California’s strict vaccination law will have only ‘modest’ impact, study says

California's tightened vaccination laws have pushed more parents to immunize their children.
(Mark Boster / Los Angeles Times)

Since California tightened its childhood vaccination laws in 2016, public health officials across the country have been closely watching for signs of success in bolstering vaccination rates.

A study published Monday offers an answer. In a brief in the Annals of Internal Medicine, researchers found that the strict law will have only a “modest” impact in increasing vaccination rates by 2027.

Supporters of the law, known as SB 277, contested the findings, pointing out that the law has already pushed up the state’s kindergarten vaccination rate to never-before-seen levels. SB 277 barred parents from citing their personal beliefs as a reason for not vaccinating their children and made California the third state in the nation to allow children to skip their shots only if they had a medical reason to do so.


Using state vaccination data, researchers projected that under SB 277, the percentage of children who would remain unvaccinated in 2027 because they are exempt from the law will be 1.87%. Without the law, researchers found, the percentage of kids exempt from vaccination requirements would have been 2.36%.

“The laws aren’t going to change people’s beliefs about vaccines,” said University of North Carolina geography professor Paul Delamater, the study’s lead author. “People who are truly opposed to vaccination are going to find a way to get around it if the law lets that happen.”

The study zooms in on what has often been missed in the conversation about the law’s success.

In the 2016-17 school year, the first year the law was in effect, the state’s kindergarten vaccination rate shot up from 92.8% to 95.6% — past the 95% threshold for preventing highly contagious diseases such as measles.

But only part of that increase was because of the implementation of the new law, according to state data. SB 277 contributed to a 1 percentage point increase in vaccination rates, while the rest of the jump came from a drop in students out of compliance with the law, state data show.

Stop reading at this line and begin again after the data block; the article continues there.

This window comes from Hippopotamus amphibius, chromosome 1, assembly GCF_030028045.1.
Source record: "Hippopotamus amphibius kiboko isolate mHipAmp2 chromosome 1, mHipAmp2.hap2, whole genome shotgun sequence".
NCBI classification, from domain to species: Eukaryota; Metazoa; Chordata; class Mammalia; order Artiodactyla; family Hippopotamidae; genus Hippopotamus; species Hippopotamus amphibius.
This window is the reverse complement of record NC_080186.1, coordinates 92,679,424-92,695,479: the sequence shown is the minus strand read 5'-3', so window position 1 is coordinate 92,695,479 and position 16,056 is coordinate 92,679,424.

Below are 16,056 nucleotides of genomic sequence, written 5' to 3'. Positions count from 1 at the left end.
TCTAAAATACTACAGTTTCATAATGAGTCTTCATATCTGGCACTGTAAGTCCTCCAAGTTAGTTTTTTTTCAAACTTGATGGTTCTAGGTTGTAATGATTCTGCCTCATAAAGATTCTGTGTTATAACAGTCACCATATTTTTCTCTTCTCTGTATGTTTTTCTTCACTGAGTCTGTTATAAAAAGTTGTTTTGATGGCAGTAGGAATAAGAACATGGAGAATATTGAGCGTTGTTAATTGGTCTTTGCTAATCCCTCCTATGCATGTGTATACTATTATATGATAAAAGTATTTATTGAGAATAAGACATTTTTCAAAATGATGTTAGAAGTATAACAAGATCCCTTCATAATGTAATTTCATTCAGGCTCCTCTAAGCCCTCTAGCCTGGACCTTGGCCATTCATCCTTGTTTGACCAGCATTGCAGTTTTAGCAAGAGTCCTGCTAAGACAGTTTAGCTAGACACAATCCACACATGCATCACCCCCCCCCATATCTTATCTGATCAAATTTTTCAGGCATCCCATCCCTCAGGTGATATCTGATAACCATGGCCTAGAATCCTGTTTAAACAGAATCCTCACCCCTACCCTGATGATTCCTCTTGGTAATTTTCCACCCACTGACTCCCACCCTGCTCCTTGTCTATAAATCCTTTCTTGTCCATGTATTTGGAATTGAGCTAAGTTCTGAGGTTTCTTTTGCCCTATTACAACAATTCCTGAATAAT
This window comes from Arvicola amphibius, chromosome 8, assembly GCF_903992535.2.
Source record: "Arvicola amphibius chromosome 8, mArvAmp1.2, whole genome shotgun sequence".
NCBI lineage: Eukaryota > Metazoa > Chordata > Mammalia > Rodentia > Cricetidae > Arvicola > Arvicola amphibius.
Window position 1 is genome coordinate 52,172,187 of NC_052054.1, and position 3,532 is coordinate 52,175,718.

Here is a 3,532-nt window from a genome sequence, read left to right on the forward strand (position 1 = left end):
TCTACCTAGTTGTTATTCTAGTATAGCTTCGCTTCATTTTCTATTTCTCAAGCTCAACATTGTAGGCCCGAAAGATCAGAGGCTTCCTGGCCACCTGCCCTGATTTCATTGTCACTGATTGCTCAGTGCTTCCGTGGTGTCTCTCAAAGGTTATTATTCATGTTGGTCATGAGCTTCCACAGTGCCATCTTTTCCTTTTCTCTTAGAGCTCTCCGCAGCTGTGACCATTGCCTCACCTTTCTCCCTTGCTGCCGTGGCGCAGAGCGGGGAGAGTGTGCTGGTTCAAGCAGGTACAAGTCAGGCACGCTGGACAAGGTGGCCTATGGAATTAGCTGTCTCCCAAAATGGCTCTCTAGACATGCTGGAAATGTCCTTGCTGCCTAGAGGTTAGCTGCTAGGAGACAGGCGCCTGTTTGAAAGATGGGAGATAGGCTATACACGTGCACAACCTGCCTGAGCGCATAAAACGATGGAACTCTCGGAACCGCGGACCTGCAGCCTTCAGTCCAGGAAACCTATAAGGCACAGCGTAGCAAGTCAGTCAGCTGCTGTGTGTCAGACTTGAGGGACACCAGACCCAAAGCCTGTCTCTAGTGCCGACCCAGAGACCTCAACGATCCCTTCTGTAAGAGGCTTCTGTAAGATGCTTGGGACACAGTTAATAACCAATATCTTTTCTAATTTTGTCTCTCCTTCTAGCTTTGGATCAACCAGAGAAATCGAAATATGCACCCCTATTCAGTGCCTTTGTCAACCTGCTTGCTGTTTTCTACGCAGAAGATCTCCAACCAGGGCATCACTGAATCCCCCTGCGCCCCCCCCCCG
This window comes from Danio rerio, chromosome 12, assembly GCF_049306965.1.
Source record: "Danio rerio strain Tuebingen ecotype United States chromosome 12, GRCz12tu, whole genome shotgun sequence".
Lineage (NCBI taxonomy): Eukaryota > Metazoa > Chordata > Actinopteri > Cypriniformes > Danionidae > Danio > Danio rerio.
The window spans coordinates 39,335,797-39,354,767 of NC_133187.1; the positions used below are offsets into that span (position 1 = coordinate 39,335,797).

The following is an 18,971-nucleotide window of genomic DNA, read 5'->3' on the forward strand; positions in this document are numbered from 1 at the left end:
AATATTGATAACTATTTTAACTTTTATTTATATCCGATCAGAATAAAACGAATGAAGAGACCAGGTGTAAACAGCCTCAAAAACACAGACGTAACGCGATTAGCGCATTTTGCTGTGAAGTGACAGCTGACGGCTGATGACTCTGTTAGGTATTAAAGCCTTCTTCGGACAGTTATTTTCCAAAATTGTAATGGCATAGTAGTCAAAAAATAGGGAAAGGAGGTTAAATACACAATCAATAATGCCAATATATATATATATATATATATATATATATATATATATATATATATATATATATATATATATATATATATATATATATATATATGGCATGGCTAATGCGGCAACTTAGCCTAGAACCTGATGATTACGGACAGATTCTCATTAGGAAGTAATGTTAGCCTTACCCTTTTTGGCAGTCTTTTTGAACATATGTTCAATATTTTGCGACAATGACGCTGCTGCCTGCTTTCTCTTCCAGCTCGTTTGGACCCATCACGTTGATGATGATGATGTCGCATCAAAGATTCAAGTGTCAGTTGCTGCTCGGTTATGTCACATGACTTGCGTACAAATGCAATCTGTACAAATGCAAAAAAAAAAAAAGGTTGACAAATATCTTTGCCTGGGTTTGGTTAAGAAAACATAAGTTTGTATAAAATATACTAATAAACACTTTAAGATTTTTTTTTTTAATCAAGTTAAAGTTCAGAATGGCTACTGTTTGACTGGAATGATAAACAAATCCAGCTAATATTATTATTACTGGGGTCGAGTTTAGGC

Each year, thousands of students are marked conditional entrants, meaning they begin the school year without all their required vaccines but are supposed to get them after the school year begins. An effort to bring more students in line with the vaccination schedule reduced the rate of students not in compliance with the law from 4.6% to 2.9% in the 2016-17 school year.


Delamater said the limited impact of SB 277 itself is a result of loopholes in the legislation, such as not requiring home-schooled students to be vaccinated and grandfathering in students who already had non-medical exemptions on file.

“There are these kind of compromises in the law that leave the door open,” he said.

An earlier Times analysis found that the number of kindergartners who were home-schooled and did not have their shots quadrupled in the state in the two years after the law took effect. Additionally, the number of children with medical exemptions has increased 70% in the past two years, a jump that some worry is driven by physicians increasingly penning fraudulent exemptions.

Sen. Richard Pan (D-Sacramento), who is an author of SB 277, said that though the law has not been bulletproof, the study understates its success.

The researchers calculated its effect by comparing the drop in exemptions under the law with a hypothetical scenario in which the exemption rate stayed fairly constant through 2027 — a highly unlikely possibility, he said.

Without SB 277, personal belief exemptions would have continued to increase, as they had for years, he said.

“To claim that without the laws things stay the same, I don’t know where that comes from,” Pan said. “That doesn’t comport with what was happening before, or in other parts of the country.”


Indeed, the trends highlighted by Delamater’s research show that such laws “will not achieve their full potential if they are not watertight,” but does not negate their effectiveness, wrote Stanford University health law professor Michelle Mello in an editorial published alongside the research brief.

Though SB 277’s effects may sound minimal, the drop in exemption rates across California will mean that tens of thousands more students will be up-to-date on their immunizations in 2027, she wrote. Plus, the regions with the lowest vaccination rates saw the greatest gains after SB 277 was implemented, making the effects even more significant, she said.

“To be dispirited about the prospects for legal reform to help improve immunization rates is an empirical mistake,” she wrote. “The devil, as Delamater and colleagues show, is in the details.”

Pan spearheaded an effort this year to further tighten California’s vaccination laws and crack down on fraudulent medical exemptions. Under a law known as SB 276, the state will gain the ability to review medical exemptions written by doctors who have given five or more waivers and at schools with an immunization rate below 95%.

Delamater’s team analyzed an earlier version of SB 276 that would have given the state the authority to review all medical exemptions written in the state, finding the state’s exemption rate would drop to 1.41% by 2027. He and others agreed the final version of the law will probably also reduce exemption rates.